I have just finished presenting at a series of roadshows for Scottish Widows on the twin subjects of pension simplification and the effect of depolarisation on the IFA community.
Hundreds of IFAs attended what was a superbly well organised series of events and Scottish Widows head of market development Ian Naismith provided an incisive insight into the planning issues in the runup to A-Day. There is a lot of work to be done.
My job was to give my opinion on the impact of depolarisation and the threats and opportunities this delivers to IFAs. They are a resilient bunch. They cope well with change and deal robustly with threats. They are not shy about taking advantage of opportunities. How often have we heard in the past that the IFA was doomed? Post-April 1988 and post-polarisation, we were told that we had at best a limited future.
We were also told that dir-ect salesforces would dominate the market. When product and commission disclosure came in January 1995, the writing was again on the wall, there was no way we would survive telling a client exactly what we were going to be paid.
Of course, the reality was far different from the perception. Between 1988 and 2004, the IFA sector has increased its share of the distribution of financial products from 20 per cent to 64 per cent of the market.
At the same time, we have seen the decimation of the direct salesforces of old. There is a simple truth in all this and it is that, at long last, the consumer has understood the adv-antages of independent advice. This is a phenomenal result and should be sending out a loud and clear message to pro-duct providers, legislators and regulators alike, if you want the UK savings gap problem dealt with, then you must support the growth and development of the IFA sector.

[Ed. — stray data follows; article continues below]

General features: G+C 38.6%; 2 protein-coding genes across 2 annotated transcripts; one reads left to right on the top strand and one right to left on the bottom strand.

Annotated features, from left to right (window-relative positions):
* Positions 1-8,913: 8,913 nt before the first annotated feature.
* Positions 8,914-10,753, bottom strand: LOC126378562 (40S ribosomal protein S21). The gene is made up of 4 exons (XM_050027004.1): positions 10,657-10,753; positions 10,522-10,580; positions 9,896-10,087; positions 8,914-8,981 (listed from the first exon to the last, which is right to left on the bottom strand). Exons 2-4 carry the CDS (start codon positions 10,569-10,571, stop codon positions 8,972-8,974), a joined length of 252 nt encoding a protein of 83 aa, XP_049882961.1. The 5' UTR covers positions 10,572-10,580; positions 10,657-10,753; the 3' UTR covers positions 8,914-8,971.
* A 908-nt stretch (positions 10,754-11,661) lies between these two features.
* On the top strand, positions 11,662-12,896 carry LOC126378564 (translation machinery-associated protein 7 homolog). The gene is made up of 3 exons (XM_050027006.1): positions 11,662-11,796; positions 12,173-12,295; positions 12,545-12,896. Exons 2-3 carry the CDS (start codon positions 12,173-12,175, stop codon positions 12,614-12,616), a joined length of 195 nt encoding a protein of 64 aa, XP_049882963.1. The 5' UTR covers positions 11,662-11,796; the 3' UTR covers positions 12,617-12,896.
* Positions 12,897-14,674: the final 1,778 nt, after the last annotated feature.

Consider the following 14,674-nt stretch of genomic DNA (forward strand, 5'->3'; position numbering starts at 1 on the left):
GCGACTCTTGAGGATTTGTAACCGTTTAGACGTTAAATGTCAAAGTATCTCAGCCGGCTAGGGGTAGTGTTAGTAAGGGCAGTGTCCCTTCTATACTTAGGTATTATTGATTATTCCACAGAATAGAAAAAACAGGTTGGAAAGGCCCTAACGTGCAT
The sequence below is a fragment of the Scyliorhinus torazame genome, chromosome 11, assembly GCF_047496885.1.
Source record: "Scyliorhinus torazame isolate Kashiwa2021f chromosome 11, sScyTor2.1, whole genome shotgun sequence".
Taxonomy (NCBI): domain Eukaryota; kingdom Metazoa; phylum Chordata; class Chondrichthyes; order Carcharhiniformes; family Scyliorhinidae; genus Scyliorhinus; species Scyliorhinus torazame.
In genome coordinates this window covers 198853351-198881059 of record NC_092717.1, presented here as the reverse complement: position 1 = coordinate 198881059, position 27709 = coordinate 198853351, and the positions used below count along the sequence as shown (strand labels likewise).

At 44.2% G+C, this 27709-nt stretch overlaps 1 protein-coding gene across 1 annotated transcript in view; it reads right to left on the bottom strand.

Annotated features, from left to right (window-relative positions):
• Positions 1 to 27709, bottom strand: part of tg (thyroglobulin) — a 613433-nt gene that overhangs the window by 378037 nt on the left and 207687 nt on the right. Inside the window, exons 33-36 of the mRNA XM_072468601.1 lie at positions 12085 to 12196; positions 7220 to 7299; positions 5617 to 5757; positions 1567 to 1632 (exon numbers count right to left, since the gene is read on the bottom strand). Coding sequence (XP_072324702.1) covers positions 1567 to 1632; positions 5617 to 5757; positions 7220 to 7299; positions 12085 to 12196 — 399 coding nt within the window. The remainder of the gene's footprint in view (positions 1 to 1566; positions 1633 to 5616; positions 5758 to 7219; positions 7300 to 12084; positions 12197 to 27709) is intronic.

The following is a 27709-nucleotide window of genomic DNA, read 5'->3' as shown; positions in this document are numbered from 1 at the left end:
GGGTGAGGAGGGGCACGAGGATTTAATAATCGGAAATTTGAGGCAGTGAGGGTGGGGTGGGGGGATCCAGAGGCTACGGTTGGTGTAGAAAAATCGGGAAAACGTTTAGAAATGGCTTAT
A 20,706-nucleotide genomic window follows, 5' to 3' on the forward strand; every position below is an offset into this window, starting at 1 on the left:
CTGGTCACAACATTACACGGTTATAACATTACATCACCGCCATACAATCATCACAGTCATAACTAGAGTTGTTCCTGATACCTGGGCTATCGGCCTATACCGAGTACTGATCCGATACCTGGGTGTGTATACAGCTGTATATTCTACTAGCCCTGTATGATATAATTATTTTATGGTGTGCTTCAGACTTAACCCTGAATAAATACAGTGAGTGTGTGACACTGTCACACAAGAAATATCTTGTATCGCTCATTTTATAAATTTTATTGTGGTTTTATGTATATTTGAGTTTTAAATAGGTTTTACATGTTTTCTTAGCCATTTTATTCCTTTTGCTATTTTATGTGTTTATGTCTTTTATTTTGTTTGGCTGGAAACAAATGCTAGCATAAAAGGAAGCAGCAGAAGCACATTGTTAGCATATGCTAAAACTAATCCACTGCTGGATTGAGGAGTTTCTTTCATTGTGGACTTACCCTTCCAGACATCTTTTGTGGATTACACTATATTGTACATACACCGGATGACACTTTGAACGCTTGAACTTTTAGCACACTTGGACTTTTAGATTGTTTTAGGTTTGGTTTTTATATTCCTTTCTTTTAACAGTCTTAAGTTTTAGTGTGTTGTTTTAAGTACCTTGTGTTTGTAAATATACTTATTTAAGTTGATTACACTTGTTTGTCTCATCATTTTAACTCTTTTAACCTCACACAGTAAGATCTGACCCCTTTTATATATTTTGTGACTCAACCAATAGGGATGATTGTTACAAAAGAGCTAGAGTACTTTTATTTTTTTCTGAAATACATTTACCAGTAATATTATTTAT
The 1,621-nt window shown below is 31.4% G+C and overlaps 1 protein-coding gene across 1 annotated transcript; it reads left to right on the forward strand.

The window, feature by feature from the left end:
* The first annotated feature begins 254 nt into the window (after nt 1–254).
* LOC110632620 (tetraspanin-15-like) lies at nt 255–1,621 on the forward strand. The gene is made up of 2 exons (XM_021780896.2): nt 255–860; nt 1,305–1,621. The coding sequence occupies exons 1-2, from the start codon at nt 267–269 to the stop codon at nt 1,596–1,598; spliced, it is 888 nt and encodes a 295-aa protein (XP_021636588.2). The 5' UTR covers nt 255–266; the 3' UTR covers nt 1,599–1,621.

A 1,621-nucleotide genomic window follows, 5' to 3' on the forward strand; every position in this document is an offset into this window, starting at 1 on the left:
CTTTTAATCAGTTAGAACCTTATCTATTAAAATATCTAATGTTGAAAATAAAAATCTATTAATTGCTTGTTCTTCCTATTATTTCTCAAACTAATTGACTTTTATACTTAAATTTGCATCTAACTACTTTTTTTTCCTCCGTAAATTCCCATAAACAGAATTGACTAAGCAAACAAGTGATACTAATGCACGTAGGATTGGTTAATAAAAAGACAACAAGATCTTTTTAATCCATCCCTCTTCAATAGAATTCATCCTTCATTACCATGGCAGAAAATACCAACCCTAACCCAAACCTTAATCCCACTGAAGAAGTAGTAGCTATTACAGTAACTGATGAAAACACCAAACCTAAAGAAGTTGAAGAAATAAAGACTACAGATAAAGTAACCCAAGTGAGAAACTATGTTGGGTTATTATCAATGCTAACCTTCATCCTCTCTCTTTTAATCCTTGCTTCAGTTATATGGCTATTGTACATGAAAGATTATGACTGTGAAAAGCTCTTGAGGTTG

Yet here we are faced with depolarisation, all because the director general of the OFT declared that polarisation was anti-competitive. What abject nonsense? The IFA market is the most competitive and consumer-oriented sector in financial services and its dilution by the introduction of multi-ties is designed to confuse and disadvantage the consumer. Frankly, multi-tie is a con and the only reason an IFA will embrace it is because of the anticipation of higher levels of commission and the only reason the product provider will offer it is because they want distribution channel control.
It will be presented to the world as pseudo-independence by some practitioners and my real hope is that the consumer will see through the con being perpetrated on them and always seek truly independent advice.
I also see a form of repol-arisation happening with the proposition to the consumer from the IFA polarising into an independent whole of market sales proposition on one hand and a more holistic independent advice offering on the other. I am not saying by the way that one firm cannot offer both but I believe that the consumer will respond positively to a crystal clear advice offering followed up by a product selection and placement service. In other words, perhaps now is the time to start separating advice and product.
This will, of course, require the client to accept that they have to pay for advice. I am constantly entertained by advisers who say that clients will not pay fees. I think in the main that they mean clients will not pay my fees when I set them at the level of the commission I might have received had I sold them something.
I am neither anti-commission or pro-fees. What I am in favour of is value for money and realistic billing of clients. Multi-tie seems to me only able to operate on a commission basis, nor is it complete advice, it cannot be because such an adviser will not be able to provide advice about a product manufactured by a company which is not one of its hosts. So multi-tie brings to the consumer expensive, incomplete pseudo-independent advice. Now that is anti-competitive.
My advice is quite simple. Stay independent whole of market and offer a powerful proposition to your clients that is well priced. If the IFA sector does that, it will see its market share continue to rise.
Nick Bamford is managing director of Informed Choice